As shown by the curve of FIG. 3, for example, sulphur dioxide (S0 has an absorption line of 3,I00 A., and has a minimum absorption response at 2,900 A. Therefore, when the optical filter 14 is shifted to a first position by the transducer 24 so that the section 14a is in the optical path in FIG. 1, the percent transmittance detected by the electronic detection system 22 constitutes the reference level. On the other hand, when the filter 14 is shifted to a secondposition by the transducer 24 so that the section 14b is the optical path, the percent transmittance detected by the detection system 22 represents the reference level plus the percent transmittance of the sulphur dioxide (S0 As mentioned above, the optical filter 14 may be replaced by other optical filters having different characteristics, when it is desired to measure other gases. For example, a dual optical filter having a first section construction to pass light of a wavelength of 3,000 A. and a second section constructed to pass light of a wavelength of 3,200 A. is suitable for the detection of carbon dioxide (C0 The other gases listed above also have their particular wavelengths at which their absorption lines appear, and their particular distinctive displaced wavelengths at which the absorption is essentially zero for that particular gas.

As shown in FIG. 4, the signal produced by the photomultiplier 20 is first amplified in a preamplifier 50, and the amplified signal from the preamplifier is divided into two paths. In the first path the signal is applied to a further amplifier 52, and in the second path the signal is introduced through a gate circuit 54 to a reference signal amplifier 56.

The signal from the amplifier 52 is passed through a gate 57 and detected in a detector 58, and the resulting signal is applied to an amplifier 60 in which it is amplified and introduced to an appropriate display or recording means such as a chart recorder 62. The oscil- 'lator 26 which drives the piezo crystal transducer 24 also applies output signals to the gate circuit 54 and to the detector and gate circuit 57. The output from the reference signal amplifier 56 is applied to an AGC circuit 64 which controls the gain of the system, for example, by controlling the gain of the amplifier 52.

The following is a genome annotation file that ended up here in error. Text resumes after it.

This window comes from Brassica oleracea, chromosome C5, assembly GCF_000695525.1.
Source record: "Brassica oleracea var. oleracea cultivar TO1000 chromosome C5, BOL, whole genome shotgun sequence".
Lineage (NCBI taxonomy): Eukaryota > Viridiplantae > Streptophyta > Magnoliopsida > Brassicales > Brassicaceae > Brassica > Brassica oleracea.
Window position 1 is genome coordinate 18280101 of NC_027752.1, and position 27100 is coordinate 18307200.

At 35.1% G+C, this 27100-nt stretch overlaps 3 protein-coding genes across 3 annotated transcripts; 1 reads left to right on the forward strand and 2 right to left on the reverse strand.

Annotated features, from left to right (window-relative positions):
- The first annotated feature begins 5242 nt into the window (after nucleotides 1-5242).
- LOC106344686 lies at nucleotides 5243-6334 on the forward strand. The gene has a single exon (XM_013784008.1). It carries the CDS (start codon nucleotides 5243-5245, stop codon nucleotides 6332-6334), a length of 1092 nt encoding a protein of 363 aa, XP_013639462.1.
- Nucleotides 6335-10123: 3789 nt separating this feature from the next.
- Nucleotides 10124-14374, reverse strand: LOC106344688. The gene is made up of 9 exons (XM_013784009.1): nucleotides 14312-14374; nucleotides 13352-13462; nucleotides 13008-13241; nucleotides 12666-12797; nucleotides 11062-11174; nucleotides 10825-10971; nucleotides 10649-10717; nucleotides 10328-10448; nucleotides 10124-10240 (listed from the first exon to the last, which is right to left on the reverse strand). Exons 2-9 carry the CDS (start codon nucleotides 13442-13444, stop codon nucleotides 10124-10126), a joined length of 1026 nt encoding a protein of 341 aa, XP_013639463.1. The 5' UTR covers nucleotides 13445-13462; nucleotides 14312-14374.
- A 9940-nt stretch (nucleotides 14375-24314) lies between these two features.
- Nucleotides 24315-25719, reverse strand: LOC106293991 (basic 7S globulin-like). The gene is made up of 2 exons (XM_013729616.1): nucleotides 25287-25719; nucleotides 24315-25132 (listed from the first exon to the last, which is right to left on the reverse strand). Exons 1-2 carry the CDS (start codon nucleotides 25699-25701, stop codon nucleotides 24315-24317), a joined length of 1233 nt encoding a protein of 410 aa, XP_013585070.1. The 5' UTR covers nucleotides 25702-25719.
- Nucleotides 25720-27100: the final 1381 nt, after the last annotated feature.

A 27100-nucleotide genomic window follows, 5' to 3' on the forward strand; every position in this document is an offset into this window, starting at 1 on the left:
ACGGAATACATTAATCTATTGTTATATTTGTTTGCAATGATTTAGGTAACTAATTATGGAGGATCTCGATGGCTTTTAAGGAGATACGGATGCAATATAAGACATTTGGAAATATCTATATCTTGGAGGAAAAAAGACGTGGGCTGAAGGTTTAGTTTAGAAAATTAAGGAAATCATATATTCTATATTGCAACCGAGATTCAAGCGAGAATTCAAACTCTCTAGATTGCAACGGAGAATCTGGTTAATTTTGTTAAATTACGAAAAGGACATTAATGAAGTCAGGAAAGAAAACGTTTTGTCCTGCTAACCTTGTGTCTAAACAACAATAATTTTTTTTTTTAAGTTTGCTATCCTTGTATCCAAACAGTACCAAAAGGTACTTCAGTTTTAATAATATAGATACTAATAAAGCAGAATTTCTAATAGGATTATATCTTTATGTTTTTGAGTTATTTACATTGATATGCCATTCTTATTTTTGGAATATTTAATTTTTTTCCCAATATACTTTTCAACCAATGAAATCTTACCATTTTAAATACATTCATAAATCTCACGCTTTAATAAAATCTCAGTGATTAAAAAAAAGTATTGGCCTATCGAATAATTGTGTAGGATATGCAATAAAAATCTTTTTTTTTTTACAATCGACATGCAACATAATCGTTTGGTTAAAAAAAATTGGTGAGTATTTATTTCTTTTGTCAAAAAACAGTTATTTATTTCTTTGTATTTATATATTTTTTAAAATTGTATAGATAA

The oscillator26 drives the gate circuit 54,.so that it is effective to pass a signal from the preamplifier 50 to the reference signal amplifier 56 at intervals in which the section 14a of the optical filter 14 is interposed in the optical path. Likewise, the gate circuit 57 is controlled by the oscillator 26, so that it passes a signal from the amplifier 52 to the detector 58 only when the section 14b of the optical filter 14 is in the optical path.

The circuit of FIG. 4, therefore, is effective in causing the signal from the photomultiplier corresponding to the reference level to control the reference gain of the electronic system. Then, the signal corresponding to the sulphur dioxide (S or other gas, is passed to the detector 58 at the reference gain, so that the amplifier 60 applies a signal to the chart recorder 62 which is a measurement of the actual percent transmittance of the sulphur dioxide. The chart recorder 62 may. be used to provide a continuous record of the sulphur dioxide, for example, so that appropriate steps may be taken whenever the sulphur dioxide level exceeds a predetermined threshold.

It is apparent that the electronic system of FIG. 4 represents but one particular means for detecting the percent transmittance signal developed by the photomultiplier, and that other electronic systems including, for example, differentialamplifiers, and the like may be used. It is alsoapparent that any appropriate display or recording means may be used for displaying or recording the output from the system of FIG. 4, and the appropriate alarms may be incorporated into the system to be activated when the percent transmittance of the monitored gas exceeds a preset level. 1